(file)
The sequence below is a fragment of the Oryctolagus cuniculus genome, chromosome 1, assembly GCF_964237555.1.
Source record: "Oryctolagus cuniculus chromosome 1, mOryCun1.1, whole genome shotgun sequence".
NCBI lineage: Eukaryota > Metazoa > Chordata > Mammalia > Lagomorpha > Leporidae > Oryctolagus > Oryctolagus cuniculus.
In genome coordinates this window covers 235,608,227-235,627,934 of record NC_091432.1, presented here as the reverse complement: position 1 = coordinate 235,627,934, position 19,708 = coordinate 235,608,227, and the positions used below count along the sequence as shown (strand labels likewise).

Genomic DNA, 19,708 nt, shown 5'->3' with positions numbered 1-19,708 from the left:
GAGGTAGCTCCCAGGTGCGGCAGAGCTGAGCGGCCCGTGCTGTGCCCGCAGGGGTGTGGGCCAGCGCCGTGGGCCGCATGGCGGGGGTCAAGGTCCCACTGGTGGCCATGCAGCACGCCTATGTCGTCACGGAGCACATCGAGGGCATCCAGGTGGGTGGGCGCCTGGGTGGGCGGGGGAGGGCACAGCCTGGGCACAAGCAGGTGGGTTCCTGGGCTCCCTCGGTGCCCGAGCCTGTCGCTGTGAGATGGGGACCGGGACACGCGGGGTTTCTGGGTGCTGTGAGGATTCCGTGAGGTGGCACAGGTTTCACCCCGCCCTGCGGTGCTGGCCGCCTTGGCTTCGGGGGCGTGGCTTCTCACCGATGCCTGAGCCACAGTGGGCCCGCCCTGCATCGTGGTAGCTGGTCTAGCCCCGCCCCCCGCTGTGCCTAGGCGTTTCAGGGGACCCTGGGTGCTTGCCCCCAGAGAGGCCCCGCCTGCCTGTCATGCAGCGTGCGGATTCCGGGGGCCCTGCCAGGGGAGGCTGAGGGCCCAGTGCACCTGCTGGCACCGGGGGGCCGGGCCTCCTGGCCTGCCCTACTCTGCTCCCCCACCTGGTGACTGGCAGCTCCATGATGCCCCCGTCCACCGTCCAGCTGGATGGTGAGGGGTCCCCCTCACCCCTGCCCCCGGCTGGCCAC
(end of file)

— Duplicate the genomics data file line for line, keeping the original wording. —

The sequence below is a fragment of the Oryctolagus cuniculus genome, chromosome 1, assembly GCF_964237555.1.
Source record: "Oryctolagus cuniculus chromosome 1, mOryCun1.1, whole genome shotgun sequence".
NCBI lineage: Eukaryota > Metazoa > Chordata > Mammalia > Lagomorpha > Leporidae > Oryctolagus > Oryctolagus cuniculus.
In genome coordinates this window covers 235,608,227-235,627,934 of record NC_091432.1, presented here as the reverse complement: position 1 = coordinate 235,627,934, position 19,708 = coordinate 235,608,227, and the positions used below count along the sequence as shown (strand labels likewise).

Genomic DNA, 19,708 nt, shown 5'->3' with positions numbered 1-19,708 from the left:
GAGGTAGCTCCCAGGTGCGGCAGAGCTGAGCGGCCCGTGCTGTGCCCGCAGGGGTGTGGGCCAGCGCCGTGGGCCGCATGGCGGGGGTCAAGGTCCCACTGGTGGCCATGCAGCACGCCTATGTCGTCACGGAGCACATCGAGGGCATCCAGGTGGGTGGGCGCCTGGGTGGGCGGGGGAGGGCACAGCCTGGGCACAAGCAGGTGGGTTCCTGGGCTCCCTCGGTGCCCGAGCCTGTCGCTGTGAGATGGGGACCGGGACACGCGGGGTTTCTGGGTGCTGTGAGGATTCCGTGAGGTGGCACAGGTTTCACCCCGCCCTGCGGTGCTGGCCGCCTTGGCTTCGGGGGCGTGGCTTCTCACCGATGCCTGAGCCACAGTGGGCCCGCCCTGCATCGTGGTAGCTGGTCTAGCCCCGCCCCCCGCTGTGCCTAGGCGTTTCAGGGGACCCTGGGTGCTTGCCCCCAGAGAGGCCCCGCCTGCCTGTCATGCAGCGTGCGGATTCCGGGGGCCCTGCCAGGGGAGGCTGAGGGCCCAGTGCACCTGCTGGCACCGGGGGGCCGGGCCTCCTGGCCTGCCCTACTCTGCTCCCCCACCTGGTGACTGGCAGCTCCATGATGCCCCCGTCCACCGTCCAGCTGGATGGTGAGGGGTCCCCCTCACCCCTGCCCCCGGCTGGCCAC